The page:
In the Name of God, Most Compassionate, Most Merciful
Thanks be the Lord God, I was blessed to be interviewed by Laurie Goodstein of the New York Times, and my quote appeared in the article. I have reproduced my part below, and you can read the entire article here.
…In a Friday sermon a few weeks after the bombings in London, Dr.
Maher Hathout told the crowd at the Islamic Center of Southern California,
which he helped found, ‘It is our responsibility – young and old, parents,
sons and daughters, teachers and students, leaders and activists, to rally
together to plug the holes through which the distorting predators pass
through and push the substances that kill brain cells and fill hearts with
despair and hate.”
But some Muslim leaders said more than a shift in rhetoric was needed.
Sermons, pamphlets and posters are not sufficient, said Akbar S. Ahmed, a former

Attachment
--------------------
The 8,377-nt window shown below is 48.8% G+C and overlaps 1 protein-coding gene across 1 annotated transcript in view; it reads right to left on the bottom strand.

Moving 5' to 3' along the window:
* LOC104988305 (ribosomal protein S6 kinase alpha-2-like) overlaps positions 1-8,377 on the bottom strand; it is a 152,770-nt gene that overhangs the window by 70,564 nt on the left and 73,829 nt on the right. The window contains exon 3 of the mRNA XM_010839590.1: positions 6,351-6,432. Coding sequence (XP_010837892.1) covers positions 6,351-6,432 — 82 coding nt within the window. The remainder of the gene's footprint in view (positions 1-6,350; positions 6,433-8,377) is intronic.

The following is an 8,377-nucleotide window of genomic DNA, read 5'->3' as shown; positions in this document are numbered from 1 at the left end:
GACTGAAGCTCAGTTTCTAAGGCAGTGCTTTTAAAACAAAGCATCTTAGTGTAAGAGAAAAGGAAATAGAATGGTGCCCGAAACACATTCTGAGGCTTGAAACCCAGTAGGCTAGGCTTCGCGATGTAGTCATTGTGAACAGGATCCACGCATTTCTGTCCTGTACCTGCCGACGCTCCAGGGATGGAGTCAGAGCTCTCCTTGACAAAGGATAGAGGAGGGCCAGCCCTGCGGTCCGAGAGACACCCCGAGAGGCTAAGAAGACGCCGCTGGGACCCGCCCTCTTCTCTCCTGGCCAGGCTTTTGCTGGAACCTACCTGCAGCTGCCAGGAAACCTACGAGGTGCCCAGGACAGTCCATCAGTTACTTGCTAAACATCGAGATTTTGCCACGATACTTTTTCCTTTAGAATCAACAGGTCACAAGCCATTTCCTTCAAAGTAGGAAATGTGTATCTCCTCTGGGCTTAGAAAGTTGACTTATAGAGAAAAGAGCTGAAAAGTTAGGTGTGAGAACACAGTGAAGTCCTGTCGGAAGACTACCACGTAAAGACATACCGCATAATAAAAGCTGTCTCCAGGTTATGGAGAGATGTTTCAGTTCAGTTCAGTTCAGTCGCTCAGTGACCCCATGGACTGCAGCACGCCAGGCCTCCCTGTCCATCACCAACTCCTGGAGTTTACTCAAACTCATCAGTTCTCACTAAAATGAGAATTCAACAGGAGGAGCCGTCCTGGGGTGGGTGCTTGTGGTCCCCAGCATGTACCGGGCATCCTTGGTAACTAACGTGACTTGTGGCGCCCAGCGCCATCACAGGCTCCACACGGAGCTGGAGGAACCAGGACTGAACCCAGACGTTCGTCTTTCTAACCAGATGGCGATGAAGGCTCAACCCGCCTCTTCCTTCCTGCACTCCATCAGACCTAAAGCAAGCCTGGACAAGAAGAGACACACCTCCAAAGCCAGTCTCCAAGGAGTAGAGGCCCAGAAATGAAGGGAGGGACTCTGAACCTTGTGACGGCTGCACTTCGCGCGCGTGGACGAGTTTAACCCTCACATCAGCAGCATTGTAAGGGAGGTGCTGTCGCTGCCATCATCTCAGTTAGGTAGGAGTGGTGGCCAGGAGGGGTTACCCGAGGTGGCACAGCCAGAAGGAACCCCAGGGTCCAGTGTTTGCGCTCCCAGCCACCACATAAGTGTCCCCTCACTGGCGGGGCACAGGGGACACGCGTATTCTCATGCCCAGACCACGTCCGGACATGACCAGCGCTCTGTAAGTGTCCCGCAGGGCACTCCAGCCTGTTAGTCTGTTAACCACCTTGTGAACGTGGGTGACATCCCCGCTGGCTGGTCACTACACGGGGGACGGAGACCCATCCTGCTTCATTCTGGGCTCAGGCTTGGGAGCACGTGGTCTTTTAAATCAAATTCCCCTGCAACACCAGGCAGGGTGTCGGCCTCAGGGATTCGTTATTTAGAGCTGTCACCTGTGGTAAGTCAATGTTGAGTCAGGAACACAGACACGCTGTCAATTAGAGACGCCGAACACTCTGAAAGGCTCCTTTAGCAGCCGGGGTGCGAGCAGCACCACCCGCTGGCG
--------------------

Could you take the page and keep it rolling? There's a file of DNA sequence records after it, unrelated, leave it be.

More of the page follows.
Pakistani ambassador to England and a professor of international relations at
American University in Washington, D.C.
“They have to rethink the syllabi in religious schools, in teacher
training programs, in what they’re teaching the kids,” Mr. Ahmed
Muslim leaders said in interviews that it had taken them
too long to conclude that they had to confront their own. For a long
time American Muslims were “in denial,” and some still are, said Hesham A. Hassaballa, a doctor in the Chicago area and a
“A lot of people refused to believe that there are Muslims who
would do that type of thing, because they can’t picture it,” Dr. Hassaballa said. “In their minds it’s just impossible that someone would do that in the name of their faith.”
And I truly believe that some Muslims are in denial that Muslims can be behind horrific acts of terror. But anyway, it was nice to be featured in the New York Times, and I wanted to share it with you all.